So until it is in probably an inevitable future case then continuing to follow the NTQ rules if using a s21(1)(b) served in the periodic state would be a very wise move. It may turn out to be overkill and not needed and of course the easier solution is to have a s21(1)(b) served during the fixed term. That may not be a long term solution though given Law Commission mutterings about making such notices valid only for 3 months (just as a s8 is only valid now for 12 months).

    The saving clause needed will be a little more complex as the conventional clause works on periods of the tenancy that will not exist in a fixed term notice. You can of course still use a notice saying it is served under section 21(4) as Spencer did and be told the notice was valid as Spencer’s was. In Spencer they gave a notice saying it was under section 21(4) but the CoA effectively said it was still valid as a section 21(1) notice.

    Therefore and until the matter is tested you can still do as before and serve under section 21(4) if the tenancy is periodic and no prior s21(1) has been served. But it should also be clearly born in mind that there has been no discussion in Spencer about end dates to be used if the section 21 was served when the tenancy had gone periodic [even if served under section 21(1)] and whether it has to comply with the common law rules requiring the periodic notices to expire at the end of a period.

    The issue of the common law rules was not discussed. There could be strong implications it does not have to but the point was not really argued and as we all know to our cost another Judge may take a different view. Although Spencer is a CoA decision and on the face of it binding on lower courts that is only in arguing the same point – the common law rules would be a different one!!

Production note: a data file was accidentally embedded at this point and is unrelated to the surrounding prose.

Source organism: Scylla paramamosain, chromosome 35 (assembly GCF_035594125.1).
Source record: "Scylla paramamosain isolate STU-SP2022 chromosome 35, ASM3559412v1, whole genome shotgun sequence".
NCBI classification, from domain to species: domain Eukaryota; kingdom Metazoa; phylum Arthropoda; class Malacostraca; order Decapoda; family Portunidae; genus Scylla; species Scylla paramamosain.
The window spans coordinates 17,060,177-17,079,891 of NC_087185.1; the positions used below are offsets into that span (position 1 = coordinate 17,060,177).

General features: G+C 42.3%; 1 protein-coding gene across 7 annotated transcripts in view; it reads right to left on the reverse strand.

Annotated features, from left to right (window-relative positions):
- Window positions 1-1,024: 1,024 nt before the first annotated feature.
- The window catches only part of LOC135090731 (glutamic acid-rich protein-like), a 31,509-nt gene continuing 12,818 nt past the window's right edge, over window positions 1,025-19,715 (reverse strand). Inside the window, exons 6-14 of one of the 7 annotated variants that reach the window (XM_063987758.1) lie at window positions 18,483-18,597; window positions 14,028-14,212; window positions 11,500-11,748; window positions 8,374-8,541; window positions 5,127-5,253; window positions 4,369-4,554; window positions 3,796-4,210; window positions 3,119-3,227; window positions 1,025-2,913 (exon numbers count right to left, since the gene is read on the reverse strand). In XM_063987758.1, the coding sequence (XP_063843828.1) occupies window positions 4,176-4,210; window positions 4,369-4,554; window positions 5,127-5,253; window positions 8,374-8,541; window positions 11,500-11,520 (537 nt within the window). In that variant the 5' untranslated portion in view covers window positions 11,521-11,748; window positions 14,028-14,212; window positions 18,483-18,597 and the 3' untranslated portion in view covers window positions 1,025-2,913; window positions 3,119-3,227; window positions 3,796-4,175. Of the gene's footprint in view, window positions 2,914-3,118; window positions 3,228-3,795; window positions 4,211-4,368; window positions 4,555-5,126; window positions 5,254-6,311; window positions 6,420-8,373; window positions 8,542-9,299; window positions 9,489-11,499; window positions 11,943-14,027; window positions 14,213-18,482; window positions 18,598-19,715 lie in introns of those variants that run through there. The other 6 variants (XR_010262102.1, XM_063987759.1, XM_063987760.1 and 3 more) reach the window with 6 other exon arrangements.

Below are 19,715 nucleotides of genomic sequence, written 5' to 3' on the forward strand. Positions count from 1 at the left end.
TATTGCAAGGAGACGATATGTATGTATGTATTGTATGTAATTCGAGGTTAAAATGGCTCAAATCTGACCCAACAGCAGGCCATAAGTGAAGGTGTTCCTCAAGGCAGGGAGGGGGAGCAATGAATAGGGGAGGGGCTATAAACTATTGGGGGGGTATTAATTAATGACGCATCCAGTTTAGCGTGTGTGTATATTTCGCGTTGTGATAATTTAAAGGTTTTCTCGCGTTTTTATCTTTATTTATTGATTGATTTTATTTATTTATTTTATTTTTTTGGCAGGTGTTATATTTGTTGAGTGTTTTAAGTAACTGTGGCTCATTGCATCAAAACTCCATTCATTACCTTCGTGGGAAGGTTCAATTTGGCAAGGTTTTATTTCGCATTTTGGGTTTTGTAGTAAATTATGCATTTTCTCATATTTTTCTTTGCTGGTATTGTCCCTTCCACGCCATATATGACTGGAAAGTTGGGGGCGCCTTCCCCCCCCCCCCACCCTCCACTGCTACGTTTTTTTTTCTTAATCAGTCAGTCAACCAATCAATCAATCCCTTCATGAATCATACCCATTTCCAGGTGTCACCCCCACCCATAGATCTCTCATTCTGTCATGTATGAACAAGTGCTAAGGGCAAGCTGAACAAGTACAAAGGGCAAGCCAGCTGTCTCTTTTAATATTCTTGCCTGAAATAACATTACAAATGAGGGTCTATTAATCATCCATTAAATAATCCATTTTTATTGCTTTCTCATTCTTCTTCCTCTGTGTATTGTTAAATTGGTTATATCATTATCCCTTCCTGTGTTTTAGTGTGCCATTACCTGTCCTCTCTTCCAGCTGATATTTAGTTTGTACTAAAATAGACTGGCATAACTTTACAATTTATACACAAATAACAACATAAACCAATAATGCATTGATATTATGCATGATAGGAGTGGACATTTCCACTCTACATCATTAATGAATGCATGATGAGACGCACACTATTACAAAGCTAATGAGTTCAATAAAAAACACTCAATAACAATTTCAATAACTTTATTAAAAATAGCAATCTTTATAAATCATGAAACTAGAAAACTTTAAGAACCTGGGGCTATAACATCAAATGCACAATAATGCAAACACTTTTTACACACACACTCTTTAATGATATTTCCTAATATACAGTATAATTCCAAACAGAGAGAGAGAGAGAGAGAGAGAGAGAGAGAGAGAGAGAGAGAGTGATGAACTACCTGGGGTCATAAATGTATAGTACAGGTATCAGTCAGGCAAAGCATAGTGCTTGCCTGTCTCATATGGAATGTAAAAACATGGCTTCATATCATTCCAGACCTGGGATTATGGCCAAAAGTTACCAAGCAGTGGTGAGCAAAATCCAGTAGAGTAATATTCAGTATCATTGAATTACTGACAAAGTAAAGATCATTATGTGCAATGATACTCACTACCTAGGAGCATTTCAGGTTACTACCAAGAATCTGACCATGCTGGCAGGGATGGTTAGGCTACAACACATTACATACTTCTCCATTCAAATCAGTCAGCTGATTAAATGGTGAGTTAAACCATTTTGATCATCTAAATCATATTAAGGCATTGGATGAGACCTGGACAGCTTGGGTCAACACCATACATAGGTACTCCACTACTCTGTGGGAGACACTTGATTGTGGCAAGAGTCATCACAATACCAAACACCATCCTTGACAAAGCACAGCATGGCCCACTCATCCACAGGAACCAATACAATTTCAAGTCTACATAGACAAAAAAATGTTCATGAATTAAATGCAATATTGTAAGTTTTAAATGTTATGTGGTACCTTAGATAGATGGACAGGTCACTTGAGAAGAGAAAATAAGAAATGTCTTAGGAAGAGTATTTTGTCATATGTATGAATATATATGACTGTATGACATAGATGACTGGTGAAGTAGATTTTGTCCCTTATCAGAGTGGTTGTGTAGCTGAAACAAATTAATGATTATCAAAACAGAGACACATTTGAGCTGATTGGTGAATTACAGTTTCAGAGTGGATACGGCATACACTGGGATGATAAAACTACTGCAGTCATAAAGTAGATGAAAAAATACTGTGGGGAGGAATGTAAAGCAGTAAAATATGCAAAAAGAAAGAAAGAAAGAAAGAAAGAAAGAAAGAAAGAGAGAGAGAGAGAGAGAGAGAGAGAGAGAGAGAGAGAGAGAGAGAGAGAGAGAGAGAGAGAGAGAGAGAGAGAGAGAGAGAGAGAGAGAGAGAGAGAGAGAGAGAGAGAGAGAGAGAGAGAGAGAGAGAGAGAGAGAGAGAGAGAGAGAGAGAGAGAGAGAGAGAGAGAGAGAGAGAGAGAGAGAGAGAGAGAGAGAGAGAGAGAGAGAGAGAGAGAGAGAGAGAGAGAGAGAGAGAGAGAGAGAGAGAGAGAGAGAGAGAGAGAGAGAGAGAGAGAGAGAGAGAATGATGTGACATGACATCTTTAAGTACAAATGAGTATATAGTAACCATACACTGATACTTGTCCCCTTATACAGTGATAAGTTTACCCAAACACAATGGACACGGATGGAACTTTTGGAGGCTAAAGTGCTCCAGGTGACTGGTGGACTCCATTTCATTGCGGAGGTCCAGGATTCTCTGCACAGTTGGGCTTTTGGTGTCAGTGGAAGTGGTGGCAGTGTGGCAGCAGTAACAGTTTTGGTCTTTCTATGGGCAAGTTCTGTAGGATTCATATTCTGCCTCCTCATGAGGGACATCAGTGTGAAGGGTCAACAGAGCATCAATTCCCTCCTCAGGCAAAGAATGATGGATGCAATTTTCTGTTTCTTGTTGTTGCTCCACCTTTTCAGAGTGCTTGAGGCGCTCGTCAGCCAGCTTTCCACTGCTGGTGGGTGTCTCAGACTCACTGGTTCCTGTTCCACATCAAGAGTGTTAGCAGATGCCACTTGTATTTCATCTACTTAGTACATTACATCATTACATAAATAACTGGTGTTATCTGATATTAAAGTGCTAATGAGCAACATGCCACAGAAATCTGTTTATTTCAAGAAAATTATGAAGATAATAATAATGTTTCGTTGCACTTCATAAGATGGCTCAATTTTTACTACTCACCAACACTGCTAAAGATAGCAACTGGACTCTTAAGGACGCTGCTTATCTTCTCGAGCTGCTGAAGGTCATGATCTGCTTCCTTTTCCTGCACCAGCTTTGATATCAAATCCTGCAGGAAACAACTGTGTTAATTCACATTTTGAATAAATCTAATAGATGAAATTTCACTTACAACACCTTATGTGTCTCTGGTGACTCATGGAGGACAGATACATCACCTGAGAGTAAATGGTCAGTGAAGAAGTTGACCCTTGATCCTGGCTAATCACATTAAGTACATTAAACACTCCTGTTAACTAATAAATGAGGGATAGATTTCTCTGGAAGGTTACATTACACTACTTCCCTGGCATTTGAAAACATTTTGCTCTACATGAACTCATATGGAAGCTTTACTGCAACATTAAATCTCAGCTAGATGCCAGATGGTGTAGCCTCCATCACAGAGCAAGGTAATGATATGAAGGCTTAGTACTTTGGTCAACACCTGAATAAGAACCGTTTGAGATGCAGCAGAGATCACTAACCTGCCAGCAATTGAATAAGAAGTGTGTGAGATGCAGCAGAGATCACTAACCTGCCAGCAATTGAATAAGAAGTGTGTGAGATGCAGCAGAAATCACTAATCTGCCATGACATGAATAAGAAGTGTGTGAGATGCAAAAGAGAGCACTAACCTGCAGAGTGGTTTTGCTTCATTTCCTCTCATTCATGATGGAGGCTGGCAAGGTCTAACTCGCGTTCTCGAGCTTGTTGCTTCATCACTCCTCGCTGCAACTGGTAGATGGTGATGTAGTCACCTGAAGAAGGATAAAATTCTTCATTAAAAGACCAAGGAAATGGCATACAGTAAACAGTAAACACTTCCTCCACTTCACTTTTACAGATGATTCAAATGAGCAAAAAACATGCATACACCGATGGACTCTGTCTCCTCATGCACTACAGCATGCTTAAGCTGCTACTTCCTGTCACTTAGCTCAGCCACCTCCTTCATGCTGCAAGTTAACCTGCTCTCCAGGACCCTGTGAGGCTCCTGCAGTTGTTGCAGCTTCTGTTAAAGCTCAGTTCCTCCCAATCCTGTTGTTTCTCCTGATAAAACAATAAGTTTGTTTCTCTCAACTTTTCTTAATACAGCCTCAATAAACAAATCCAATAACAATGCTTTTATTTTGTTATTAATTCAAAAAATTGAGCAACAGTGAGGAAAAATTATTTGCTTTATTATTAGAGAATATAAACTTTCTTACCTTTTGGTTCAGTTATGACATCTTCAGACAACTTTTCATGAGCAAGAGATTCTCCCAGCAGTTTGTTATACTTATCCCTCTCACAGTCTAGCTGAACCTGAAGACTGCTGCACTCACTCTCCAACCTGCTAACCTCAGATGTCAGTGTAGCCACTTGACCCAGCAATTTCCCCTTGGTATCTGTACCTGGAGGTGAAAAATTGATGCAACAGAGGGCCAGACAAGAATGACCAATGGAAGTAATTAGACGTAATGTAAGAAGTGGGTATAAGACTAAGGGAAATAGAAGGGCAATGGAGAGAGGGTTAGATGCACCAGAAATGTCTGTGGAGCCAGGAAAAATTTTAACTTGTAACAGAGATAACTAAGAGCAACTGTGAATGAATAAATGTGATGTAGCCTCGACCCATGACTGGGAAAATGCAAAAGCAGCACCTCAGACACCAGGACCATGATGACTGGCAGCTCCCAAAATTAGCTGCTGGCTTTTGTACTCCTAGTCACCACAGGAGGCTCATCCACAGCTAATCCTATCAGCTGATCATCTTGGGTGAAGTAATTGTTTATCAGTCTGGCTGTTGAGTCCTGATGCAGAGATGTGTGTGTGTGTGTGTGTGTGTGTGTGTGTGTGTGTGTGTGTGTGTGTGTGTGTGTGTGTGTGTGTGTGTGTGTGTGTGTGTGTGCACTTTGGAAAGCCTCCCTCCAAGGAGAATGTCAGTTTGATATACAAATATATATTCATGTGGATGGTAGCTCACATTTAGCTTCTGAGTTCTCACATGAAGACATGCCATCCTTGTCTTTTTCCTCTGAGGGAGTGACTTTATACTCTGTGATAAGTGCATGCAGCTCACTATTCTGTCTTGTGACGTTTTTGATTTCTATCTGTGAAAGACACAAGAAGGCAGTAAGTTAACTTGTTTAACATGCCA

Proceed with caution would be my advice




»

«


The Landlord Law Blog from Tessa Shepperson

Tessa is an English lawyer specialising in residential landlord and tenant law.


Legal Services

Legal services are provided via Tessa's online service Landlord Law. Some advice services are provided by Tessa, other legal services are provided by specialist housing firm Anthony Gold.


Disclaimer

The purpose of this blog is to provide information, comment and discussion. Although Tessa, or guest bloggers, may from time to time, give helpful comments to readers' questions, these can only be based on the information given by the reader in his or her comment, which may not contain all material facts. Any comments or suggestions provided by Tessa or any guest bloggers should not therefore be relied upon as a substitute for legal advice from a qualified lawyer regarding any actual legal issue or dispute.


Nothing on this website should be construed as legal advice or perceived as creating a solicitor-client relationship (apart from the Fast Track block clinic service - so far as the questioners only are concerned).


Guest bloggers

Please note that any opinion expressed by a guest blogger is his or hers alone, and does not necessarily reflect the views of Tessa Shepperson, or the other writers on this blog.


Other websites from Tessa

Lodger Landlord | School for Landlords | Google+ | Your Law Store | Google | Landlord Law facebook page | Tenancy Agreements Manual | How to Evict Your Tenant website | the Which Tenancy Agreement Guide | Landlords Tips | Tenants Tips